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The Fourth in Salvador
by [?]

“Old Man Billfinger, being charged with a kind of rhetoric, makes speeches every time we stop. We explained to such citizens as we happened to step on that we were celebrating the dawn of our own private brand of liberty, and to please enter such inhumanities as we might commit on the list of unavoidable casualties.

“About eleven o’clock our bulletins read: ‘A considerable rise in temperature, accompanied by thirst and other alarming symptoms.’ We hooked arms and stretched our line across the narrow streets, all of us armed with Winchesters and navys for purposes of noise and without malice. We stopped on a street corner and fired a dozen or so rounds, and began a serial assortment of United States whoops and yells, probably the first ever heard in that town.

“When we made that noise things began to liven up. We heard a pattering up a side street, and here came General Mary Esperanza Dingo on a white horse with a couple of hundred brown boys following him in red undershirts and bare feet, dragging guns ten feet long. Jones and me had forgot all about General Mary and his promise to help us celebrate. We fired another salute and gave another yell, while the General shook hands with us and waved his sword.

“‘Oh, General,’ shouts Jones, ‘this is great. This will be a real pleasure to the eagle. Get down and have a drink.’

“‘Drink?’ says the general. ‘No. There is no time to drink. /Vive la Libertad/!’

“‘Don’t forget /E Pluribus Unum/!’ says Henry Barnes.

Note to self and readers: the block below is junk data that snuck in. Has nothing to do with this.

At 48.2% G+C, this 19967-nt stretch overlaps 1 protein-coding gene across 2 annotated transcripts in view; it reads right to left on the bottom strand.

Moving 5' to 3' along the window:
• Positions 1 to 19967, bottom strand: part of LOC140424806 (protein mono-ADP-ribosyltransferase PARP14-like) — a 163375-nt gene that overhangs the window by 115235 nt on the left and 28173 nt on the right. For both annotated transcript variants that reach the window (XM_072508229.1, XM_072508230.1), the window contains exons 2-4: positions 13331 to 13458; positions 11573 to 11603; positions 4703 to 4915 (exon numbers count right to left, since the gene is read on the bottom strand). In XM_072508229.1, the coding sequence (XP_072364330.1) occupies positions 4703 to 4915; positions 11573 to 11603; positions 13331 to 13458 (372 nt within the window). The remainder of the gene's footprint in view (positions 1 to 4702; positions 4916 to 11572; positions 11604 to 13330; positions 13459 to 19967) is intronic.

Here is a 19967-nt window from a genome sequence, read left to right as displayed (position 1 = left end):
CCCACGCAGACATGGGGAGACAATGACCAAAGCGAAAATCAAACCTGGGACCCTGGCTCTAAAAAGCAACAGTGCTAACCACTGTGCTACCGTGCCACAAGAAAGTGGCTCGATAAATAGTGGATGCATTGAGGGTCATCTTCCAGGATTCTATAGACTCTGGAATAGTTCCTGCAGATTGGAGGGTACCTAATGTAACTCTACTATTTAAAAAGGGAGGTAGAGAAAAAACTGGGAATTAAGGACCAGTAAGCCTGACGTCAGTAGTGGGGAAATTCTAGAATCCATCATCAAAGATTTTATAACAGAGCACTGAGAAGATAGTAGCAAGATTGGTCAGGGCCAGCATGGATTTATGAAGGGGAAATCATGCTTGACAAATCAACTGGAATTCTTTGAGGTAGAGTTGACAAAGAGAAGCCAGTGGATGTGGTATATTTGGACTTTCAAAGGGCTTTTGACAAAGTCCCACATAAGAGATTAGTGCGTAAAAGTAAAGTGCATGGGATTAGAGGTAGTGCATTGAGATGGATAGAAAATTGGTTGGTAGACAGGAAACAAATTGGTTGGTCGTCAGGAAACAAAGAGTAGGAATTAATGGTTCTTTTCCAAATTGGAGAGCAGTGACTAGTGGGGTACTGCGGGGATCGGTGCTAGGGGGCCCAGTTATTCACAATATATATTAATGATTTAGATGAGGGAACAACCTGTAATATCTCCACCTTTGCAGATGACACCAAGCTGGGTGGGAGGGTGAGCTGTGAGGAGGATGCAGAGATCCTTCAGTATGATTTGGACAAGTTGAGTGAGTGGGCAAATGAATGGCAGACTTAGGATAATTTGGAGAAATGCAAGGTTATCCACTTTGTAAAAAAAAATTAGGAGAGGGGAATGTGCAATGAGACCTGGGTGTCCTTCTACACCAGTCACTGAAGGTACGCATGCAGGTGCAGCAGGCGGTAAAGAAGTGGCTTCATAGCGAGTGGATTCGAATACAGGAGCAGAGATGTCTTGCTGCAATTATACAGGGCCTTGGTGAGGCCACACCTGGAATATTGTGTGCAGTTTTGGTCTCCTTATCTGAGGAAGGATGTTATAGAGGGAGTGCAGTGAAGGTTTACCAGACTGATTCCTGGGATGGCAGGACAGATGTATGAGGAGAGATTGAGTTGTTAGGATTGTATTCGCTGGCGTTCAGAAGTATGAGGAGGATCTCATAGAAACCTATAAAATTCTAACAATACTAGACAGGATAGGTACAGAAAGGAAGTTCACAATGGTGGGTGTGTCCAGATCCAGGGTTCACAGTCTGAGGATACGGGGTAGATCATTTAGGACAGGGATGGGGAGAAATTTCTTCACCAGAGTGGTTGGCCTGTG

“‘/Viva/ it good and strong,’ says I. ‘Likewise, /viva/ George Washington. God save the Union, and,’ I says, bowing to Sterrett, ‘don’t discard the Queen.’

“‘Thanks,’ says Sterrett. ‘The next round’s mine. All in to the bar. Army, too.’

“But we were deprived of Sterrett’s treat by a lot of gunshots several square sway, which General Dingo seemed to think he ought to look after. He spurred his old white plug up that way, and the soldiers scuttled along after him.

“‘Mary is a real tropical bird,’ says Jones. ‘He’s turned out the infantry to help us to honour to the Fourth. We’ll get that cannon he spoke of after a while and fire some window-breakers with it. But just now I want some of that barbecued beef. Let us on to the plaza.’

“There we found the meat gloriously done, and Jerry waiting, anxious. We sat around on the grass, and got hunks of it on our tin plates. Maximilian Jones, always made tender-hearted by drink, cried some because George Washington couldn’t be there to enjoy the day. ‘There was a man I love, Billy,’ he says, weeping on my shoulder. ‘Poor George! To think he’s gone, and missed the fireworks. A little more salt, please, Jerry.’

“From what we could hear, General Dingo seemed to be kindly contributing some noise while we feasted. There were guns going off around town, and pretty soon we heard that cannon go ‘BOOM!’ just as he said it would. And then men began to skin along the edge of the plaza, dodging in among the orange trees and houses. We certainly had things stirred up in Salvador. We felt proud of the occasion and grateful to General Dingo. Sterrett was about to take a bite off a juicy piece of rib when a bullet took it away from his mouth.

“‘Somebody’s celebrating with ball cartridges,’ says he, reaching for another piece. ‘Little over-zealous for a non-resident patriot, isn’t it?’

“‘Don’t mind it,’ I says to him. ”Twas an accident. They happen, you know, on the Fourth. After one reading of the Declaration of Independence in New York I’ve known the S.R.O. sign to be hung out at all the hospitals and police stations.’

“But then Jerry gives a howl and jumps up with one hand clapped to the back of his leg where another bullet has acted over-zealous. And then comes a quantity of yells, and round a corner and across the plaza gallops General Mary Esperanza Dingo embracing the neck of his horse, with his men running behind him, mostly dropping their guns by way of discharging ballast. And chasing ’em all is a company of feverish little warriors wearing blue trousers and caps.